TOKYO--Today, Square Enix announced its first earnings since the company was formed in a merger between rival publishers Square and Enix. For the 2004 fiscal year ending March 31, 2004, Square Enix's sales tallied 63.2 billion yen ($563.5 million). Its operation profits were 19.3 billion yen ($172.1 million), and net profits were 10.9 billion yen ($97.2 million). While Square Enix couldn't release comparisons to its previous fiscal year--since the company didn't exist then--its profit for FY2004 is about 67 percent of the total of Square and Enix's separate incomes. Before the April 2003 merger, Square and Enix's combined net profit totaled 16.4 billion yen ($145 million).
In the console game sector, Square Enix made a total of 37.9 billion yen ($337.9 million) from sales and reported 16.4 billion yen ($146.3 million) in operation profits. The company sold over 2 million units of Final Fantasy X-2 (PS2) in America and Europe combined, and Final Fantasy Tactics Advance (GBA) sold a total of one million units in the two regions. In Japan, the PlayStation 2 port of the Super Famicom's Dragon Quest V sold well, shipping 1.3 million units during the first two days of launch.
The online gaming sector made 8.9 billion yen ($79.4 million) in sales and 2.3 billion yen ($20.5 million) in operation profits, with its massively multiplayer online role-playing game Final Fantasy XI responsible for most of that figure. FFXI currently has about 500,000 subscribers, and the figure continues to grow. Since the Japanese release of the game's expansion disc, Rise of the Zilart, the number of subcribers has spiked. FFXI saw a jump in subscribers in October and March when services launched in America for the PC and the PS2 versions. In Asia, the online PC MMORPG, CrossGate, which has a total of over 10 million members in China, Taiwan, and Japan, continued to turn a profit for the company.
In the mobile phone sector, Square Enix earned 2.8 billion yen ($24.9 million) in sales and 1.1 billion ($8.9 million) in operation profits from its various content and game services. In Japan, the company released ports of Final Fantasy and Dragon Quest on next-generation NTT mobile phones. In America, Square Enix began launching services on Verizon Wireless, and AT&T Wireless. With plans to continue expanding into the American mobile phone market, Square Enix purchased the multimedia content provider UIEvolution in March, which will allow Square Enix to use that company's cross-platform technology to distribute content targeted toward various mobile devices.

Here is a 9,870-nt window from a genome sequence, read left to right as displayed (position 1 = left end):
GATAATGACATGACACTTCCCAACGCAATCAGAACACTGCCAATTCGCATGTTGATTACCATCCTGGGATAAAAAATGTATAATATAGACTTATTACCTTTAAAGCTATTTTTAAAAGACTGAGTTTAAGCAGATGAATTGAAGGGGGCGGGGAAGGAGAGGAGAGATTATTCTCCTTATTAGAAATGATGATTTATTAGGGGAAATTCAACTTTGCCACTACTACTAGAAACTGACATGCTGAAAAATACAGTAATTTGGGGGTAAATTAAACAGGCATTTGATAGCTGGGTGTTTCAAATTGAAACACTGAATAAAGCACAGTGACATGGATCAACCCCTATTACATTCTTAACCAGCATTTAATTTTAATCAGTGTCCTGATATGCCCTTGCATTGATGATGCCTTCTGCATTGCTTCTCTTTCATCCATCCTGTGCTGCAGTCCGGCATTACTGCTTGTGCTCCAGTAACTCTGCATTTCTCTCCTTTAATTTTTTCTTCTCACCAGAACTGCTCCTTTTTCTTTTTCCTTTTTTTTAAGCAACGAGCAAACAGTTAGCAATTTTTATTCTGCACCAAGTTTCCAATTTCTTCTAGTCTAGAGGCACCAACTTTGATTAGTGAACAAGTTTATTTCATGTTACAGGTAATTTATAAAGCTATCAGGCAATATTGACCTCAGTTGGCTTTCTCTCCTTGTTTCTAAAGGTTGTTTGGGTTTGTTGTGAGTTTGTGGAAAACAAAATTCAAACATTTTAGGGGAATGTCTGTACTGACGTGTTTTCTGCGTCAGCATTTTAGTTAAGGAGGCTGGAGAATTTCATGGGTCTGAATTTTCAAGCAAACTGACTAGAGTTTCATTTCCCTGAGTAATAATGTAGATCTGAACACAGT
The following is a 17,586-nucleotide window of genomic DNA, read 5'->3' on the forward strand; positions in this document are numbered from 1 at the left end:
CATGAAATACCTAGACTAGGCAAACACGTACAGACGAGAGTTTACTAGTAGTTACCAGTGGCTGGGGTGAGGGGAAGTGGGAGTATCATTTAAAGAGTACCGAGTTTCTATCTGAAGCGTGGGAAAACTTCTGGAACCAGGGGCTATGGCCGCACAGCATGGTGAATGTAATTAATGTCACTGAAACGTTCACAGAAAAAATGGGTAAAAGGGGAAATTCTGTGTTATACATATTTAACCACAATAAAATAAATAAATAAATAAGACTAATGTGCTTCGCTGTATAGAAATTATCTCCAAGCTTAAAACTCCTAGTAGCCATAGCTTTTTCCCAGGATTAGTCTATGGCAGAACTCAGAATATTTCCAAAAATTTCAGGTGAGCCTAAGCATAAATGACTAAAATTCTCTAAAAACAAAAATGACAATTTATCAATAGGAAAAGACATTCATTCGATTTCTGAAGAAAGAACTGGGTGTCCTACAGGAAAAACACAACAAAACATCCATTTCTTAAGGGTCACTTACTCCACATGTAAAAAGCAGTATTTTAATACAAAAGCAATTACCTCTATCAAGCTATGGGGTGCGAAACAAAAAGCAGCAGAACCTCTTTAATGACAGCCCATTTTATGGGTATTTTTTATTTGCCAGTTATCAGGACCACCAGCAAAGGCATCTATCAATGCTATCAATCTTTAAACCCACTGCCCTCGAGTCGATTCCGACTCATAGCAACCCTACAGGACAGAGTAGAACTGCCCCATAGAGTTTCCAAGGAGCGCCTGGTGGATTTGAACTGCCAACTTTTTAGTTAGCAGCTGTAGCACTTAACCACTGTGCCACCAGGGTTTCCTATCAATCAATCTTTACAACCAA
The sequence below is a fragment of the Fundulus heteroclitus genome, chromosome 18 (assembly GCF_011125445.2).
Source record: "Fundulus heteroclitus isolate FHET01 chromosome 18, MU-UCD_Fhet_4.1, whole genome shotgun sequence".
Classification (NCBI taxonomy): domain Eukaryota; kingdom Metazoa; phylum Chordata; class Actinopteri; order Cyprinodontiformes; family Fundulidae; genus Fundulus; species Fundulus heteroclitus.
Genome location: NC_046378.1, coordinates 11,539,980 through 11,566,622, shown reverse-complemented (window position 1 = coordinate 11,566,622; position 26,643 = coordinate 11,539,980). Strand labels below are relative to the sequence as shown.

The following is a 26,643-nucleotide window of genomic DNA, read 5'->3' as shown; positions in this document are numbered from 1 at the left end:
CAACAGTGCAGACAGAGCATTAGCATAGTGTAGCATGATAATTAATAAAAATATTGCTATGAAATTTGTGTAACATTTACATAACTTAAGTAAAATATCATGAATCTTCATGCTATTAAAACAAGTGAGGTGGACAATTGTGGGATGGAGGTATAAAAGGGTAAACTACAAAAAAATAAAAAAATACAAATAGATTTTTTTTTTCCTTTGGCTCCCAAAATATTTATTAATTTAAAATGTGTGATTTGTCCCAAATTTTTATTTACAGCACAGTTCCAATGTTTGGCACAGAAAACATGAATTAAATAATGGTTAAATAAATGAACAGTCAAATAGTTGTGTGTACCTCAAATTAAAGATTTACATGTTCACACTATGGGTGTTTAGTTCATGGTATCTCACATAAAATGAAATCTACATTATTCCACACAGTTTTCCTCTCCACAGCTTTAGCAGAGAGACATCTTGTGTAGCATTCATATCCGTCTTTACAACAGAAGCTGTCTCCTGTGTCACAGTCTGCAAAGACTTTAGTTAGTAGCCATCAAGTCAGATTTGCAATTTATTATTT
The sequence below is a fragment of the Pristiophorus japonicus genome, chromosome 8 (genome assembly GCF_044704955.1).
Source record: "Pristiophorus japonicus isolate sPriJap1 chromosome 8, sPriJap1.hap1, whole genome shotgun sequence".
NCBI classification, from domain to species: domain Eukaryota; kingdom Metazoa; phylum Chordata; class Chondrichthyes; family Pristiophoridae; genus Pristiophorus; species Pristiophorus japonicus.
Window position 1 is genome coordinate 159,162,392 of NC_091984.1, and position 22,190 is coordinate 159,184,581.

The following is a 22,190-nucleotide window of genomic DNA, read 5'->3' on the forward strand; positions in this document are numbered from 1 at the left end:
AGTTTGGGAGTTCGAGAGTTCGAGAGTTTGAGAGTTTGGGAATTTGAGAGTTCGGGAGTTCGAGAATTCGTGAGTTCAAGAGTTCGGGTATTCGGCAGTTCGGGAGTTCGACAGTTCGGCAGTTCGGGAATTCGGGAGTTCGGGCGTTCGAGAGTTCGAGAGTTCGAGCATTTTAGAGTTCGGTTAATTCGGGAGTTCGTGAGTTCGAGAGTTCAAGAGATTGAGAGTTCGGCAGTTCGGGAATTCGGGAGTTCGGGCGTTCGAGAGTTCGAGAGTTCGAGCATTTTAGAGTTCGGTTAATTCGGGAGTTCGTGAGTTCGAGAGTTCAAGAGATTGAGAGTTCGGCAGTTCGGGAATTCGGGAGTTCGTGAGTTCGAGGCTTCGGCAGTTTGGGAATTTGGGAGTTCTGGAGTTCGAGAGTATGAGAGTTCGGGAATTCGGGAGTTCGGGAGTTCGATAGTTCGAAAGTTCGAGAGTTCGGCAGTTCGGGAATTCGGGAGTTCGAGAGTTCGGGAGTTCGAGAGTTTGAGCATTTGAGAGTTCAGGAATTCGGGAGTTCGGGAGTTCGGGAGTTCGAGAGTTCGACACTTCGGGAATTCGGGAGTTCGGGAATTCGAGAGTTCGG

Its publishing division in Japan made 9.6 billion yen ($85.6 million) in sales and 3.1 billion yen ($27.6 million) in operation profits. In particular, the manga FullMetal Alchemist sold over 11 million issues, due largely to the franchise's animated TV series that began airing last October. FullMetal Alchemist also made its way to gamers on both the PS2 and GBA.
For the fiscal year 2005, Square Enix forecasts that sales will rise 20 percent to 76 billion yen ($677.6 million), and profits will climb 4.6 percent to 11.5 billon yen ($102.5 million). In Japan, Square Enix plans to release 8.06 million game units during FY2005, which is about 3 million more than the 4.93 million units that sold during FY2005.
Square Enix president Yoichi Wada stated that the estimate in unit sales isn't the result of a fixed-release calendar. "We're still discussing in which order to release our three major upcoming titles: Final Fantasy XII, Dragon Quest VIII, and Kingdom Hearts 2. We have a number of plans, but we're committed to reaching our goal [in unit sales] under any circumstance." Wada also stated that a FY2004 release of Dragon Quest VIII and Final Fantasy XII is a possibility.
In terms of online games, Wada commented that with FFXI expanding to Europe the number of online subscribers will continue to grow during the year, but the increase in subscribers will be more gradual than before. Wada also mentioned how FFXI is currently incompatible with Xbox Live, commenting that, "The Xbox live is a closed network, and we won't be joining it since it's different from our beliefs. The recently announced XNA comes very close to our philosophy. In that sense, we'll have [continued] discussions about it."
Wada also talked about the company's views on the next-generation handheld game machines, the DS and PSP. "The Nintendo DS is an interesting [device] that's different from conventional game machines. We hope to release a title at launch, and we're also planning to start other projects [for the DS]," commented Wada. "We're thinking of developing original games for the PSP rather than ports, but it's difficult. However, the [PSP's] visual capabilities are great, and as we announced at E3, we've decided to release Final Fantasy VII: Advent Children on the UMD."